The Illinois Supreme Court is serious about fast-tracking its review of the state pension reform law.
If there was any doubt, the high court removed it this week when it refused requests from outside groups and individuals to file briefs in the case. That keeps the case on track for a March hearing.
Thank goodness, because the court’s decision is more important than ever as it becomes apparent that Illinois is in a lot worse shape than anyone realized. The University of Illinois Institute of Government and Public Affairs, in a report aptly titled “Apocalypse Now?” concludes that the deficit in the current fiscal year is about $6 billion, not the $2 billion to $3 billion that the people were led to believe. The state would have a deficit of $14 billion a year by fiscal 2026 on the current trajectory, the report states. In addition, Illinois has IOUs of $159 billion—more than twice the revenues for one year.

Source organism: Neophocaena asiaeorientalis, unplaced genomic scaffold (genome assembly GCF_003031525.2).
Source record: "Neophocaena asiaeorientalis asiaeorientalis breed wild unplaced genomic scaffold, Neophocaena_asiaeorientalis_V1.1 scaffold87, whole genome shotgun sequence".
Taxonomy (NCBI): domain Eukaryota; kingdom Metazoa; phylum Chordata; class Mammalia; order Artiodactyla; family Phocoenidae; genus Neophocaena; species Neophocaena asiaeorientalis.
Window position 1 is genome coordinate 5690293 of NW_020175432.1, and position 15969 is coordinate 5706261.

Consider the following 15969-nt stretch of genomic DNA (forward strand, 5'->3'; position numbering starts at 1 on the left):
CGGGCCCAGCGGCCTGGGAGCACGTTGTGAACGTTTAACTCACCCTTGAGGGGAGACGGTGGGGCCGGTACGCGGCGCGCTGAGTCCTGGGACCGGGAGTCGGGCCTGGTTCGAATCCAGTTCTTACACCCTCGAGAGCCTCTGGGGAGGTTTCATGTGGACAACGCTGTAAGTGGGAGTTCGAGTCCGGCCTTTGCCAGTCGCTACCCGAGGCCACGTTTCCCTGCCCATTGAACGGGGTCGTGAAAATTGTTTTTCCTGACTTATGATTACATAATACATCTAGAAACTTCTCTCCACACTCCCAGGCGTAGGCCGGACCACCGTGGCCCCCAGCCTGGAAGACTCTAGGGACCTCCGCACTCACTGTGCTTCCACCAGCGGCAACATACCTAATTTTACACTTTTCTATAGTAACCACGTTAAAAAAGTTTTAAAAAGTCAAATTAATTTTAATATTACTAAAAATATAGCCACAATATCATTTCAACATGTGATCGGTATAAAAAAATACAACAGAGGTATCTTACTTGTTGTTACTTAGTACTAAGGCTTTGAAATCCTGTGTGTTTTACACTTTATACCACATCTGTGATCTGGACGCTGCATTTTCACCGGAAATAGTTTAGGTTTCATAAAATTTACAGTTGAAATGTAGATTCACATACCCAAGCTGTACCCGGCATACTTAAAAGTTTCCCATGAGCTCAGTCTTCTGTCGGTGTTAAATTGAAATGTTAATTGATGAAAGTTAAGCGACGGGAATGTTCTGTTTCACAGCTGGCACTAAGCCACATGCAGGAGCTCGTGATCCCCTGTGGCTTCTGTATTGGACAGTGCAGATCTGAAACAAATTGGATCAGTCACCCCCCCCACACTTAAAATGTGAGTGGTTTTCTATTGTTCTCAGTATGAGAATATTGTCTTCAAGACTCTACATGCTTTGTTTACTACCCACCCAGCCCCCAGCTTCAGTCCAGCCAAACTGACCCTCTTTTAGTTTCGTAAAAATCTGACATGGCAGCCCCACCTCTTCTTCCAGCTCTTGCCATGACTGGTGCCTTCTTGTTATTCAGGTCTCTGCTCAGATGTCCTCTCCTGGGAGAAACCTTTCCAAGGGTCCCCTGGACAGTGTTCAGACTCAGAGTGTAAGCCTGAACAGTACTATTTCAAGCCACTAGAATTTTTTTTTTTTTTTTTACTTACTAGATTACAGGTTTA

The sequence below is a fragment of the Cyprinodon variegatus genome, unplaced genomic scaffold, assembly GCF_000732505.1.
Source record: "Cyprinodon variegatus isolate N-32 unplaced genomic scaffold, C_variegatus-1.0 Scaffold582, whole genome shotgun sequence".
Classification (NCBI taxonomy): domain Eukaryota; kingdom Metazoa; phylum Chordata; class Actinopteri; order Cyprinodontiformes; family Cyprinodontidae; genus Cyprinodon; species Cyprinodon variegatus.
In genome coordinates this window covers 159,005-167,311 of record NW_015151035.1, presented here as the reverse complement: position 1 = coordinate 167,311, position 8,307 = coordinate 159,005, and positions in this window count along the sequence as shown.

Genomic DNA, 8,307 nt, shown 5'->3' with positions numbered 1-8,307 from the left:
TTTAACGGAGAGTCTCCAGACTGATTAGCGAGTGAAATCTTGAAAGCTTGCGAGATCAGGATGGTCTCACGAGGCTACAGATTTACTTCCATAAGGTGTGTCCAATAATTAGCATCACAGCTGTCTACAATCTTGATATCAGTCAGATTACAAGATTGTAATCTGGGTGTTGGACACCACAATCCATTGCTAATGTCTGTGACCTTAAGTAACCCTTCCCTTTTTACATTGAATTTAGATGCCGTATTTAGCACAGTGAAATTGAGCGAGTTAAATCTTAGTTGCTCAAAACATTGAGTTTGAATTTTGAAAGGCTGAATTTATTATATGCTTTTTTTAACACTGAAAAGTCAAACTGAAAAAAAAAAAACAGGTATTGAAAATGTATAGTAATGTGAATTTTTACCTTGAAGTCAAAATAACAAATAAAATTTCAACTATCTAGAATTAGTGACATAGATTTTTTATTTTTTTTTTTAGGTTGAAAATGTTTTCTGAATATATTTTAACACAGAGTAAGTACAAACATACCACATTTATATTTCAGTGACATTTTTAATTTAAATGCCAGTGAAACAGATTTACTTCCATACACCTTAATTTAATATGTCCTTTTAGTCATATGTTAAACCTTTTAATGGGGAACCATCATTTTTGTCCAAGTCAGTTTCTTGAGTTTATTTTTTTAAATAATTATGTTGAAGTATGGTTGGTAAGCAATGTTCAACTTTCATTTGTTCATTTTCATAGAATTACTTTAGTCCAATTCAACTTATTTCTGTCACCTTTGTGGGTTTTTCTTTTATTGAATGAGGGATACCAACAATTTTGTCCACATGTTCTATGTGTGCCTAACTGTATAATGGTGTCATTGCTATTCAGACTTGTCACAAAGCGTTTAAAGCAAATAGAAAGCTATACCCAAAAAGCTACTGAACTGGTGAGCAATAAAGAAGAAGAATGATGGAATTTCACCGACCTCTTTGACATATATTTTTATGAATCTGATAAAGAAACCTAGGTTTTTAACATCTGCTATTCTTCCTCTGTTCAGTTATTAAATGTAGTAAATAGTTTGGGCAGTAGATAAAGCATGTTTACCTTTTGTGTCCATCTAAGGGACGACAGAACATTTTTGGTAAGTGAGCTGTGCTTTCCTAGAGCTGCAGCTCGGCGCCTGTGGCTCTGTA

“Changes in awareness, expectations, and policy are needed to restore fiscal balance in Illinois,” is part of the authors’ conclusion. No kidding. But to find that balance, Gov. Bruce Rauner and the General Assembly need to know if they will be able to implement changes to the cost-of-living adjustments for retirees and other steps to rein in skyrocketing pension costs.
Let’s hope the court takes the state’s dire financial circumstances into account and agrees that reducing new pension costs is essential to the state’s survival.